Cambodians remember Khmer Rouge victims on annual Day of Anger
PHNOM PENH Black-clad students re-enacted the horrors of the Cambodian genocide at the Killing Fields yesterday to commemorate the two million people killed.
Hundreds gathered at the notorious site in Phnom Penh to mark the annual event with prayers and performances, including students performing mock attacks.
"We performed these scenes to remember the genocidal Pol Pot regime and the cruelty that the Cambodian people suffered," fine arts teacher Chhaem Khleuong, who played a Khmer Rouge cadre, said.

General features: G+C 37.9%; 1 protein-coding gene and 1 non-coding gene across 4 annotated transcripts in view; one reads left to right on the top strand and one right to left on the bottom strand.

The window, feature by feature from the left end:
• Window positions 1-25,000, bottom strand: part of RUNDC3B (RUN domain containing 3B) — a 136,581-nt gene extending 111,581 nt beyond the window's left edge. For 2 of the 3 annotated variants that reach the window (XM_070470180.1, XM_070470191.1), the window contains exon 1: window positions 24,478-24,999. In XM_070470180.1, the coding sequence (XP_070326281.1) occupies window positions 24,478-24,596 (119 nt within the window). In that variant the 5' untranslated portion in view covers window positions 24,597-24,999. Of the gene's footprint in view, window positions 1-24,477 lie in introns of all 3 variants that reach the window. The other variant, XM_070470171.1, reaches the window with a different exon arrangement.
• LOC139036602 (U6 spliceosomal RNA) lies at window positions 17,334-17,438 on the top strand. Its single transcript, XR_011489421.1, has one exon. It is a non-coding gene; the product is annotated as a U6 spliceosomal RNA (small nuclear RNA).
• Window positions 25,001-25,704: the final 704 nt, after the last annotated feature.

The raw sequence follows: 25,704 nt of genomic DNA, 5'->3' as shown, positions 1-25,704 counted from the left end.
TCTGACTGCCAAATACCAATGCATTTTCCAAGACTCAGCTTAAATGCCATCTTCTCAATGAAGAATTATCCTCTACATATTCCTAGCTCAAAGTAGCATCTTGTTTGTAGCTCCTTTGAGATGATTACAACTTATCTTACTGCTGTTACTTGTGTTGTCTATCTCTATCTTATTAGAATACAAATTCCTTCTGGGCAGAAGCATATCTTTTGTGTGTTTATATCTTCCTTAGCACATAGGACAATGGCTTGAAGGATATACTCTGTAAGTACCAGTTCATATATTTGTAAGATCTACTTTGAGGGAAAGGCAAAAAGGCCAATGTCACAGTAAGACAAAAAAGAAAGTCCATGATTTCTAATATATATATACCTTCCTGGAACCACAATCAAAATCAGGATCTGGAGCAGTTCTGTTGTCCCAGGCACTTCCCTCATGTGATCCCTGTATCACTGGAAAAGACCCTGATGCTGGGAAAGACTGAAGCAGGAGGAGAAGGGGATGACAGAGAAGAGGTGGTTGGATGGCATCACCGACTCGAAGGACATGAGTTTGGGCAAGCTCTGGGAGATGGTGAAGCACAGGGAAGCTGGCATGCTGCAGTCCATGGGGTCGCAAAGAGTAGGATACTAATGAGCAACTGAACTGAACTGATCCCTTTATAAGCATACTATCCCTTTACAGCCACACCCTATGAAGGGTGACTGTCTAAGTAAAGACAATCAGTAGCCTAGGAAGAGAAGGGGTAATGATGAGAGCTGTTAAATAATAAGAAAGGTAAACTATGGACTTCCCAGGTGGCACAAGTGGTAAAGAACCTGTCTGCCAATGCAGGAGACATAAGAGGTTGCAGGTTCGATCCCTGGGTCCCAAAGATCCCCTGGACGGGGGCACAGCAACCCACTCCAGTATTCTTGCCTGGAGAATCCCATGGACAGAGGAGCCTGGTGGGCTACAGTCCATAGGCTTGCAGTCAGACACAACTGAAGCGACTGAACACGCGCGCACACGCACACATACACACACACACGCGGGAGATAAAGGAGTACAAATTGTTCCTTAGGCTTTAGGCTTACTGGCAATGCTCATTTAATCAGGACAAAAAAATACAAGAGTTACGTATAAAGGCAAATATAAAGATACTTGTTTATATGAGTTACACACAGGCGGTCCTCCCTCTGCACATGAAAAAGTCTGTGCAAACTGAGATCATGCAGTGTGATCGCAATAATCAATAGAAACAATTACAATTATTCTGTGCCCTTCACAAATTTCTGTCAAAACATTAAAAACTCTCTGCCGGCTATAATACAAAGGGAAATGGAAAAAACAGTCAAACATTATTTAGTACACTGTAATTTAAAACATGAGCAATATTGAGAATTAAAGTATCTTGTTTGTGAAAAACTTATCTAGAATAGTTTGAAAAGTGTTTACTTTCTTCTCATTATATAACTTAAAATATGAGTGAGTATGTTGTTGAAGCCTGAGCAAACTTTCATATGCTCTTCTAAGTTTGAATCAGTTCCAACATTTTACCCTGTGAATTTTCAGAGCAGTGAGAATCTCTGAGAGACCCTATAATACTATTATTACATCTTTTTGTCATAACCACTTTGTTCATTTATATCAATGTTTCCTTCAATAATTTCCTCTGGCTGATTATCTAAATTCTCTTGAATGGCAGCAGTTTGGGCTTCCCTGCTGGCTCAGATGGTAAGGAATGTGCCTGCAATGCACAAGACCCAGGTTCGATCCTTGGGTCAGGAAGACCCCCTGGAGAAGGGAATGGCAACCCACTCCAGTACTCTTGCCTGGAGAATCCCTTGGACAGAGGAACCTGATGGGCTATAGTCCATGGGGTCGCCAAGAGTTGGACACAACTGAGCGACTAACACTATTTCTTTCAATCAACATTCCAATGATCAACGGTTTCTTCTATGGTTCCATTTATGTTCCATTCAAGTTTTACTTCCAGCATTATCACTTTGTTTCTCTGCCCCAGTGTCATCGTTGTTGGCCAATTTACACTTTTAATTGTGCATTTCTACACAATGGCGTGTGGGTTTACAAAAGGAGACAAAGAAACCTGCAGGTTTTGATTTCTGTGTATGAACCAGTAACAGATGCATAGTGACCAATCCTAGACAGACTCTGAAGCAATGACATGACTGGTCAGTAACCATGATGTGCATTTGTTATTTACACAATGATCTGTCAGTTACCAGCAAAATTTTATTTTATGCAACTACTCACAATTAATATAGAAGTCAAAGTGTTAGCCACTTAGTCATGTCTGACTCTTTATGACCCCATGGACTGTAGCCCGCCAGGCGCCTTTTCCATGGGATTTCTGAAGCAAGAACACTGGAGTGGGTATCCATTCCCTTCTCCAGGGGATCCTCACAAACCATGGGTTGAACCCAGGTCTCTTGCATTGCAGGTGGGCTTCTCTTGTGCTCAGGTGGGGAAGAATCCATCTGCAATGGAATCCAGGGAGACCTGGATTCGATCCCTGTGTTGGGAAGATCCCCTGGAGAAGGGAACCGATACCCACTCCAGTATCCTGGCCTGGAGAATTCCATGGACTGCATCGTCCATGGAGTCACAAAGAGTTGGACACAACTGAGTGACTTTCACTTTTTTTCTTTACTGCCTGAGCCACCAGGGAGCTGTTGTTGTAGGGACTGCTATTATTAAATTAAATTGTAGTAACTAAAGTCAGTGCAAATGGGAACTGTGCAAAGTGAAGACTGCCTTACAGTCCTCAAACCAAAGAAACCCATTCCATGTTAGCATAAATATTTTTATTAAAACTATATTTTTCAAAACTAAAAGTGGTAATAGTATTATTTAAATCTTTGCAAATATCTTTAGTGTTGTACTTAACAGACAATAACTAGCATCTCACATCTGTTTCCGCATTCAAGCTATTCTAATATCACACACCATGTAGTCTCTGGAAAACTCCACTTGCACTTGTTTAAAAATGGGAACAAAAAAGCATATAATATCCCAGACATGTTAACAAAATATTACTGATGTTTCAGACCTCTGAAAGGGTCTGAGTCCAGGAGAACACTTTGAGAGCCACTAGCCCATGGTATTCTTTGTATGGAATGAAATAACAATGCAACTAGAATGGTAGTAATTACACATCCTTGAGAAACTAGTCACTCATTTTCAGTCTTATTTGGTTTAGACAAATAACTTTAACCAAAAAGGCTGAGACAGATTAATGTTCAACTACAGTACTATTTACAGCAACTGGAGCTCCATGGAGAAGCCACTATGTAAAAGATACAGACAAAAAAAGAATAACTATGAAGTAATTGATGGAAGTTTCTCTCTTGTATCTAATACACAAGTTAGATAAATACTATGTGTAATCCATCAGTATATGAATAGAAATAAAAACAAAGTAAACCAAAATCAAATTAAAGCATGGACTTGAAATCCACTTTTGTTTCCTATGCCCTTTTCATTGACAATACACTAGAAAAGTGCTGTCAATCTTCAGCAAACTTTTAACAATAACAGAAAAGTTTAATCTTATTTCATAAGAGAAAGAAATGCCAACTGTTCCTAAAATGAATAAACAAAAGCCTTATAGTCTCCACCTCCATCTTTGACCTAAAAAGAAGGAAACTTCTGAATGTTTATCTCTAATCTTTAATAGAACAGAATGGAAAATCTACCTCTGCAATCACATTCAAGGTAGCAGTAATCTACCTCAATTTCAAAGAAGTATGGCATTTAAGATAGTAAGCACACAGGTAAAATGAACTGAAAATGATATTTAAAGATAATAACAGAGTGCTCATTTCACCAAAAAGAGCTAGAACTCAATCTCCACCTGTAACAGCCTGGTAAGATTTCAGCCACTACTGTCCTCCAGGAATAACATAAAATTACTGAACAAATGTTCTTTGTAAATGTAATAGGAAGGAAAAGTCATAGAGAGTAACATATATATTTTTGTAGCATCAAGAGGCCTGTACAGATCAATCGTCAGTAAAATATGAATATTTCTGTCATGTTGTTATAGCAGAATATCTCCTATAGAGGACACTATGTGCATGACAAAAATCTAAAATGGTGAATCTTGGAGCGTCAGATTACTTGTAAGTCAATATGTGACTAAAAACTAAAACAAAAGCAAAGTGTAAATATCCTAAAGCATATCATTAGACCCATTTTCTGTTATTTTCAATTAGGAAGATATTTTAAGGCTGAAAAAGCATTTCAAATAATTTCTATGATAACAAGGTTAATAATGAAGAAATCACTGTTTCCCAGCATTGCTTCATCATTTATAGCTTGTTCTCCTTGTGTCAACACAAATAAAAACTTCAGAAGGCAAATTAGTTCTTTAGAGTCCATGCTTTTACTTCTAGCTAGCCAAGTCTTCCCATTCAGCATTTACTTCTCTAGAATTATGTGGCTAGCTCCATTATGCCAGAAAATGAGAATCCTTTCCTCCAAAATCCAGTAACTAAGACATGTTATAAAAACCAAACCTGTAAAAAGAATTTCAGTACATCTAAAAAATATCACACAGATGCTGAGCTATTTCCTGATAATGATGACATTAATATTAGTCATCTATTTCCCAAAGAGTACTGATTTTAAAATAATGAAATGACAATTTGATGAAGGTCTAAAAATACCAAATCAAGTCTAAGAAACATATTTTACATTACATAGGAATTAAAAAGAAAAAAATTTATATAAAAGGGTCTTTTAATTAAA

A quarter of Cambodia's population died under Pol Pot's Khmer Rouge regime.
His brutal reign came to an end in 1979, and the atrocities are still remembered today.
The Day of Remembrance, more commonly called the Day of Anger in Cambodia, is held at the Choeung Ek Killing Fields, where some 15,000 people were confined and sent to their deaths between 1975 and 1979.
It was an emotional day for many, some who cried as students pretended to slit victims' throats or shoot them dead.
"These views brought my feeling back to the Pol Pot era, the killing was heinous," said 62-year-old Chan Ren, who lost more than 10 relatives under the regime.
"Today, people attend the event to pray to the souls of people who were killed by the Khmer Rouge," she added.
Pol Pot died in 1998 before he was brought to trial. - AFP